Factoring blogs into crisis communication planning

The Economist featureA feature on blogs in the current issue of The Economist hardly adds any value with a subject focus that’s been flogged to death by some sections of the mainstream media, notably Forbes magazine last October.

Bloggers can be vicious but they can also help companies avert disaster, says the sub-title as The Economist devotes 10 paragraphs of its 14-paragraph article discussing the negative aspect of blogs and the potential reputation and other damage that a company can suffer at the hands of bloggers.

One reality point, I suppose, is that the article positions blogs among other long-standing social media like online discussion groups (aka forums or chat rooms) and email lists that have been around for years, so a reader of this article would hopefully not form an impression that blogs are just some form of unique evil manifestation of the worst in people.

And there’s the rub for me. Yet another article in a mainstream medium where the overall feeling you have after reading it is that blogs and other online communication media are something mostly to be feared and concerned about, so you’d better get your crisis communication plan ready (as the article concludes) for a disaster.

Yes, get your crisis plan ready but not just because, suddenly, there seem to be blogs out there written by bloggers determined only to do you damage!

Let’s say you have your crisis communication plan ready to roll so that you are prepared for any eventuality. And that eventuality doesn’t necessarily mean a negative thing – the ability to respond quickly and decisively isn’t always to do with the negative use of the word ‘crisis.’

What’s different today¬† – and this is the real point – is that blogs and other new social media (eg, podcasts) should also be factors you will consider and take into account in your crisis communication planning. Not only from the point of view of what such media are saying about your company, your brand, etc, but also how you can make use of such media.

If you want to see some really thoughtful commentary on how blogs fit into overall communication planning, crisis and otherwise, take a look at the posts in the Challenges of Corporate Blogging section in Global PR Blog Week 2.0.

2 thoughts on “Factoring blogs into crisis communication planning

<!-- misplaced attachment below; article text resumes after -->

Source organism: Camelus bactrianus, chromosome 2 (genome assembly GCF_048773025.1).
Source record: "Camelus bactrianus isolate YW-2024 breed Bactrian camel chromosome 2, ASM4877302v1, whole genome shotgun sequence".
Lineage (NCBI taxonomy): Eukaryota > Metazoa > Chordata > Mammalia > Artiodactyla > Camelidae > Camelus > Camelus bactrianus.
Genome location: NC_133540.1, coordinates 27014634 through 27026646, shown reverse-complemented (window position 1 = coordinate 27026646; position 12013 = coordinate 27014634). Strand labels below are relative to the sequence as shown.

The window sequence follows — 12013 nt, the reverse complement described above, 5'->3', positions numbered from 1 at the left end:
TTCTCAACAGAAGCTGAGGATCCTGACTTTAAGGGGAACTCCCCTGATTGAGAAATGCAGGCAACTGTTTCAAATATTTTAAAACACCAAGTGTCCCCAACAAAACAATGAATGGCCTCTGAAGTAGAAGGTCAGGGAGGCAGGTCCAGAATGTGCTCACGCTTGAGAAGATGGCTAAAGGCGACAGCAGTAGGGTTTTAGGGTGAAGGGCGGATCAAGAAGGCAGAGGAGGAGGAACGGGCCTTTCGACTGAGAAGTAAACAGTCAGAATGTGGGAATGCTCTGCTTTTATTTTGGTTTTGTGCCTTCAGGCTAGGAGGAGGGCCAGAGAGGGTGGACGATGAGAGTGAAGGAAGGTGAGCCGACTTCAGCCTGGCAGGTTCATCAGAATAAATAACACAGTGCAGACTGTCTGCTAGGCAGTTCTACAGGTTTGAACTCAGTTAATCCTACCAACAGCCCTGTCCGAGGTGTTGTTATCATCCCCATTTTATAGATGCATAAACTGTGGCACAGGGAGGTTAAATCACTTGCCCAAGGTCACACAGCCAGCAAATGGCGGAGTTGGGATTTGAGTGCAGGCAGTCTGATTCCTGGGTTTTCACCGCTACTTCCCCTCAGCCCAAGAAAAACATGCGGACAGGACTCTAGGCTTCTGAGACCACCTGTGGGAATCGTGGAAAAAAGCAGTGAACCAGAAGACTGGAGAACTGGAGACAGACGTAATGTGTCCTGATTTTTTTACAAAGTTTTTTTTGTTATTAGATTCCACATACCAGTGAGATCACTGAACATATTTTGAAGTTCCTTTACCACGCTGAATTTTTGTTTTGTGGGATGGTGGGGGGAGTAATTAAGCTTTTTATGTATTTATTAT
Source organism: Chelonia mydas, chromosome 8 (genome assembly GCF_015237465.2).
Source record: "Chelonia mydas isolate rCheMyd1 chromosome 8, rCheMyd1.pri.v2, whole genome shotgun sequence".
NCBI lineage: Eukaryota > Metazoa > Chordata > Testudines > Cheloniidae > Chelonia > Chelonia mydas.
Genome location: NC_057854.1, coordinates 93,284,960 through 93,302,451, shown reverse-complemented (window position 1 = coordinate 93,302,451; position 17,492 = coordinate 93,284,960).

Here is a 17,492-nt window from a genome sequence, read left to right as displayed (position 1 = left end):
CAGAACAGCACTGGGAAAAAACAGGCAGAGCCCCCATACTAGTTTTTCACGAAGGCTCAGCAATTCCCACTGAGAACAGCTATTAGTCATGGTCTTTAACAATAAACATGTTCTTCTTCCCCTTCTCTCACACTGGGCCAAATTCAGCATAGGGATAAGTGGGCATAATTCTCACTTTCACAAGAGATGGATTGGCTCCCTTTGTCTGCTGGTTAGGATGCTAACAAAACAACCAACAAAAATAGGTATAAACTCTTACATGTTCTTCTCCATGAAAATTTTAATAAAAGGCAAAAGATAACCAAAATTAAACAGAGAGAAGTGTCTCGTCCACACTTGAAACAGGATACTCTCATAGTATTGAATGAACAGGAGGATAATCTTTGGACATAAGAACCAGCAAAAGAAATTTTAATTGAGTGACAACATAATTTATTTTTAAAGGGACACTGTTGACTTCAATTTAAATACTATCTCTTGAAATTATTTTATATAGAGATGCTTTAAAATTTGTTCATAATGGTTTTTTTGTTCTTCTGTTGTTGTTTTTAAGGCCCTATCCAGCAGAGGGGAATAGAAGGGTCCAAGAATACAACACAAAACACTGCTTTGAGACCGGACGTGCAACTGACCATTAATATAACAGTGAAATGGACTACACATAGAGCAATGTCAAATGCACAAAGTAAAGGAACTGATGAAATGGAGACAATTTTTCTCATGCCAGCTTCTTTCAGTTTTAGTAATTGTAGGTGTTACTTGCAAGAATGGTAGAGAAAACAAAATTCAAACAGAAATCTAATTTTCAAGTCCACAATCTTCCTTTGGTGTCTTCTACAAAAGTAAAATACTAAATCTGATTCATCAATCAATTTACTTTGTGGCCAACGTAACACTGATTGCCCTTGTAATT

1. It seems that people either love blogging or they just don’t think too highly of it. A lot of people think that they are just for people wanting to have an “online diary” of sorts. But blogs can be used in the corporate world. Blogs can be powerful and useful tools, you just have to understand how they can be used.
    It is true that blogs can be used by upset customers and unhappy employees who are complaining about the company. Their comments may be read by many other customers. But, companies can use this to monitor public perception about the company. Blogs may give you a picture of what the company’s reputation is like within the various publics. In this case, it would seem that blogs are used in a proactive/preventative strategy where PR practioners would have a better understanding of potential crises.
    I agree that companies can also make use of blogs in time of crises. Blogs can be a great way to disseminate information to a wide range of people. I believe that blogs can also be linked to various other media, sending the posts to those outlets are they are updated on the web.
    If companies were educated on the many ways that blogs can help monitor potential crises but be a useful media tool in crises, then perhaps there would not be such distrust for blogs.

  2. OK, I’ve got it: the perfect title for your next blogging/podcasting/new media seminar: “DON’T PANIC!”
    What do you think? Sums it up nicely, yes?

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